Elizabeth Olsen is defending Scarlett Johansson’s decision to sue Disney. The Black Widow star’s legal reps filed a suit in Los Angeles Superior Court last month, alleging that Disney breached their contract by premiering the Marvel film on Disney+ during its theatrical run. Per WSJ, Johansson’s contract reportedly stated that her salary would be tied to the film’s box office success, which meant that streaming the movie simultaneously would have a substantial impact on her overall earnings.
In a recent conversation with actor Jason Sudeikis for Vanity Fair, Olsen made it clear that she supports her Marvel co-star’s decision to take legal action. “I think she’s so tough,” the WandaVision star said when the Ted Lasso actor asked about the lawsuit. “Literally when I read that I was like, ‘good for you Scarlett.’” Sudeikis agreed, calling Johansson’s decision to sue Disney “appropriately bad-ass and on-brand.”
In July, a Disney spokesperson responded to the lawsuit, telling Deadline that there is “no merit” to Johansson’s filing. “The lawsuit is especially sad and distressing in its callous disregard for the horrific and prolonged global effects of the Covid-19 pandemic,” they added. “Disney has fully complied with Ms. Johansson’s contract and furthermore, the release of Black Widow on Disney+ with Premier Access has significantly enhanced her ability to earn additional compensation on top of the $20M she has received to date.”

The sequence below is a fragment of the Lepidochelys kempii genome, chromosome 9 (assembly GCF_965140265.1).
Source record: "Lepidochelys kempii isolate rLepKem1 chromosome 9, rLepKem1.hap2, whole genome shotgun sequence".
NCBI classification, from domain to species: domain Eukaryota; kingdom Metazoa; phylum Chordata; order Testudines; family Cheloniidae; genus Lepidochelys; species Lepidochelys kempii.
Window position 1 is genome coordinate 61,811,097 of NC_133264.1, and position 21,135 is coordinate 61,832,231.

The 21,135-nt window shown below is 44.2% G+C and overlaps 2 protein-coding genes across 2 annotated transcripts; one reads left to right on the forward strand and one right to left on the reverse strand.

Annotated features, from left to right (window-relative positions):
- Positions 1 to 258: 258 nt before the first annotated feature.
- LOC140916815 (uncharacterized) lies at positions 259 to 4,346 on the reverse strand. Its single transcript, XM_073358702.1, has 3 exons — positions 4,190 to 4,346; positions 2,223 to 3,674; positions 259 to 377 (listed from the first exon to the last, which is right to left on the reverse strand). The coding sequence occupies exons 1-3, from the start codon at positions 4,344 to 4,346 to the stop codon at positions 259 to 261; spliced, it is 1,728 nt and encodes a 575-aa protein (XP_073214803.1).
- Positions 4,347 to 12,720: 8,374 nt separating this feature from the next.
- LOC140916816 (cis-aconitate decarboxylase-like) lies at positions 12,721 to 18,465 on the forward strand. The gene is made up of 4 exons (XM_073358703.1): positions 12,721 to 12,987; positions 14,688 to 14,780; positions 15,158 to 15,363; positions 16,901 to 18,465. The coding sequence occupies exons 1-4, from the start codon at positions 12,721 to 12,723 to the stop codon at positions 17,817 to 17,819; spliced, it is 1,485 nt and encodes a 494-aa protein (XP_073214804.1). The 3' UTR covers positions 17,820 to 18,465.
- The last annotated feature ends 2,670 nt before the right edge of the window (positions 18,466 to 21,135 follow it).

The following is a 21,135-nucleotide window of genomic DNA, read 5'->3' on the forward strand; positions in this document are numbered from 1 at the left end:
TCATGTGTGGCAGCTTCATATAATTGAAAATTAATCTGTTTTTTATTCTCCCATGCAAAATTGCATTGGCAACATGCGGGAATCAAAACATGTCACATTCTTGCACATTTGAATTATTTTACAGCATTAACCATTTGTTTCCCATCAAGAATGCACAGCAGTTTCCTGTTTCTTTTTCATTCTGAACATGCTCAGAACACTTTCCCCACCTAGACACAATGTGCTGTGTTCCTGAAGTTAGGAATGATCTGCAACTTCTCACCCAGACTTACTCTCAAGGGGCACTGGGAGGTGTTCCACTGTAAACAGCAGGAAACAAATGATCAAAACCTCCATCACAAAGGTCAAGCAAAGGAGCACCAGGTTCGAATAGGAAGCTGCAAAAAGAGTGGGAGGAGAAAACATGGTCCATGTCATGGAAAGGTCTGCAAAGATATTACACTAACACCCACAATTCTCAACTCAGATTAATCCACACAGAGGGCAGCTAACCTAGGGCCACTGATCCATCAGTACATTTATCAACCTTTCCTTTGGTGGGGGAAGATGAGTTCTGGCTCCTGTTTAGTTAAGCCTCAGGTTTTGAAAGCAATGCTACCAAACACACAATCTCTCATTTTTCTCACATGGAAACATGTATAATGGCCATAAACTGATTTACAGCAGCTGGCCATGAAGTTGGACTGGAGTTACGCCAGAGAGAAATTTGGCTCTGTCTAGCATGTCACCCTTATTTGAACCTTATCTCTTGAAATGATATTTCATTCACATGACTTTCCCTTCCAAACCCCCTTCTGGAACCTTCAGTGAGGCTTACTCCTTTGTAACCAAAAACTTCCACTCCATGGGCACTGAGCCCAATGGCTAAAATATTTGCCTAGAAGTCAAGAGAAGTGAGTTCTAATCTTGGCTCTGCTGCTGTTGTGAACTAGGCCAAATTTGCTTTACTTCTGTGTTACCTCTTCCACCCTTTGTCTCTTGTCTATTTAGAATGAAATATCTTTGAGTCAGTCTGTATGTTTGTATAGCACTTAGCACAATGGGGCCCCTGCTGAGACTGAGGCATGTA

According to Digital Spy, Black Widow broke box office records shortly after its release on July 9. The film reportedly made more than $80 million at the US box office as well as another $78 million from another 46 non-US markets. Disney also announced that the film made more than $60 million from people paying for Premier Access on Disney+ around the world. In total, the movie reportedly made at least $218 million in its opening weekend.
Despite the lawsuit, Olsen told Sudeikis that she’s “not worried on Scarlett’s behalf.” “When it comes to actors and their earnings, I mean, that’s just, that’s just all contracts,” she said. “It’s either in the contract or it’s not.” What does concern her, however, is the future of theatrical releases. “I’m worried about small movies getting the opportunity to be seen in theaters,” she said. “That was already a thing pre-COVID. I like going to the movies and I don’t necessarily want to see only an Oscar contender or a blockbuster. I would like to see art films and art house theaters. And so I do worry about that, and people having to keep these theaters alive.”